Privacy Information

PEW Research Looks at How Americans View Privacy and Information Sharing

It can often be difficult determining when it would be appropriate to release personal information. A recent Pew Research Center study based on a survey of 461 U.S. adults and nine online focus groups of 80 people revealed that there are different circumstances under which Americans think it is appropriate to reveal personal information or be viewed under surveillance.

Most Americans agreed that they would compromise aspects of their privacy in return for something beneficial. For example, respondents agreed that it would be acceptable for stores to track their purchases in return for promotional discounts. The privacy of their purchases over time is sacrificed for potential deals in the future. Additionally, more than half of participants viewed it as acceptable for an employer to implement security cameras after a robbery.

There are numerous factors that determine whether or not it is safe to sacrifice privacy, but getting something valuable in return is certainly a driving force. Bill Elwell, a freshman history major, said that benefits are a prominent aspect of decision making. “If a situation seems secure and favorable, then more people are likely to give out their personal information,” he said.

 Respondents were presented with a situation in which they could save money on their energy bill by installing an advanced thermostat that would keep track of their movements around the house. Even though the returned value (saving money on the energy bill) is beneficial, participants argued that this scenario is absolutely unacceptable.

Therefore, the situations in which privacy is compromised can vary heavily, and it depends on the amount of privacy divulged versus the substantiality of the reward.

“Generally I think that the study is pretty good in that it shows that people’s attitudes are complicated. Americans are willing to give up some privacy if they gain something like safety (i.e. surveillance cameras),” said Dr. Beth Sanders, Chair of the Department of Criminal Justice.

“Take for instance England, they have surveillance cameras everywhere and to some extent that’s a positive thing in terms of solving crime.  However, the reason England has so many cameras is that they essentially have no 4th Amendment.  Part of what makes America unique is our Constitution and we have a stronger right to privacy so here in the US law enforcement needs probable cause to search someone and to serve a warrant.”

As Sanders explains, the situation in America is very complicated, as the right to privacy is one of its longest standing pillars of freedom, so divulging personal information does not come as easily as it does in other countries. Elsewhere, the majority of people are compliant with giving up their privacy, however in the states, that concept is so foreign that many people are offended at the mere thought. “Part of why this is such an important issue is that technology is so globally available. When one says crime we typically think of street crime: a person robs another person face to face.  However, things like identity theft and many types of financial crime can take place with perpetrators from other countries,” said Sanders.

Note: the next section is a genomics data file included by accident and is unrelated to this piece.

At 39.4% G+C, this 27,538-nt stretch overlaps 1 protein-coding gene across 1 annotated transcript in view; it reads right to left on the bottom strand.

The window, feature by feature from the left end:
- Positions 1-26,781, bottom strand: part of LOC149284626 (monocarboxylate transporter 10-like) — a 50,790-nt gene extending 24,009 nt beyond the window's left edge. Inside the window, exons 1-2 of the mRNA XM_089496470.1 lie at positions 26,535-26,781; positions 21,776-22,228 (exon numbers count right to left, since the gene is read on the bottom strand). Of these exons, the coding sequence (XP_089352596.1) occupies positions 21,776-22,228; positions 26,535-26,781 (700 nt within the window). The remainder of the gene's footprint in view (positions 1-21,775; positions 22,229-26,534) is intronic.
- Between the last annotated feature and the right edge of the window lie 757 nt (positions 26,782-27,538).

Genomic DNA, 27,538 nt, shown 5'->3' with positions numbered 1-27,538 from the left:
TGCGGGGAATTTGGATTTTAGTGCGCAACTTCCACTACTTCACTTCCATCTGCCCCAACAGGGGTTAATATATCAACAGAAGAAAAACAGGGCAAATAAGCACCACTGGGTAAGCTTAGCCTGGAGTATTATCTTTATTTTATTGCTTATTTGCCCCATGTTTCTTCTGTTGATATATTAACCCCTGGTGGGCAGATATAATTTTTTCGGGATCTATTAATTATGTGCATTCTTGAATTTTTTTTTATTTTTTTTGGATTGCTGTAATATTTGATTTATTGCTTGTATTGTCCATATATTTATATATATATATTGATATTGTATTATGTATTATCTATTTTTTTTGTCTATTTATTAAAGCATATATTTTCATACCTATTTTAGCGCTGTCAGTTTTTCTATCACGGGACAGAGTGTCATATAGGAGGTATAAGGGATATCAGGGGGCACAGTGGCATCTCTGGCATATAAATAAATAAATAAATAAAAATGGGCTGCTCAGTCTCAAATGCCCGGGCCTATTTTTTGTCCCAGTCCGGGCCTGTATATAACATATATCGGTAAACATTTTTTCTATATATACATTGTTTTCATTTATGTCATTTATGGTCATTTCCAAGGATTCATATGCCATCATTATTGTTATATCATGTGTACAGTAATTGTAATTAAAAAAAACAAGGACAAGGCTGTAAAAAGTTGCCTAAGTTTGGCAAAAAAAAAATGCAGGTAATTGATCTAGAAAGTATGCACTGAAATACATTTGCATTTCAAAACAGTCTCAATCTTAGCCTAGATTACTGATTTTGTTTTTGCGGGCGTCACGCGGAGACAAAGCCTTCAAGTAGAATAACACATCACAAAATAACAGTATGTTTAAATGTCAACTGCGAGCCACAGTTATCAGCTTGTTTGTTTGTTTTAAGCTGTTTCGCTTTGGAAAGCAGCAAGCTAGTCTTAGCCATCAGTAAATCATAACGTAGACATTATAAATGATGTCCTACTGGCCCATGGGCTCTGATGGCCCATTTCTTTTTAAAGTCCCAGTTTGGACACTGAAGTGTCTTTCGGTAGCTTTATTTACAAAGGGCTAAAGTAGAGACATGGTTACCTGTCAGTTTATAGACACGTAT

Crime involving technology cannot be immediately halted by a police officer patrolling the street, instead it is a long and arduous process in which the perpetrator may never even be found.

Austin Skelton, a sophomore political science student, said that comfortability is a huge determining factor in deciding when to divulge information.

“I think it is all about the level of comfort created,” said Skelton. “If the person feels that the source or platform is reliable enough, then I believe people will be willing to give out personal information.”

Moreover, Sanders explained some areas in which the study could be improved in order to guarantee more reliable results.

“Lastly, in terms of the study, there are some mild warnings.  First, the sample was 461 US adults.  Our Polling Institute here can tell you that a sample does not need to be large to be a good, representative sample, but many national polls like CBS news tend to use closer to 1000 or 2000 people to represent over 300 million Americans,” said Sanders.

“My concern is not so much sample size but the fact that they sampled online.  It still is likely the case that low-income, older, and rural Americans might not truly be represented in that type of sample.  Second, they used online focus groups, which the purpose of a focus group is that people interact, typically face to face.  So, the quotes they obtained from focus groups participants were useful and interesting, but I think to call it a focus group was misleading, it was more of an interview.”

Sanders also argued that there are other factors that contribute to whether or not an individual will share information about themselves. Since 9/11, it has been more acceptable to give up privacy in return for something of very high value -safety.

“9/11 really changed how Americans view privacy.  As a country, we seemed vulnerable for the first time in decades and in response to that fear, most Americans were willing to give up some privacy in exchange for safety, even if it meant things like wiretapping phone calls or monitoring email,” said Sanders. “Lastly, I think I expected the study to find more of a correlation with age and comfort with lack of privacy, as Millenials grew up with 9/11, social media, and internet shopping – more so than those of us Gen Xrs who remember life before the internet.”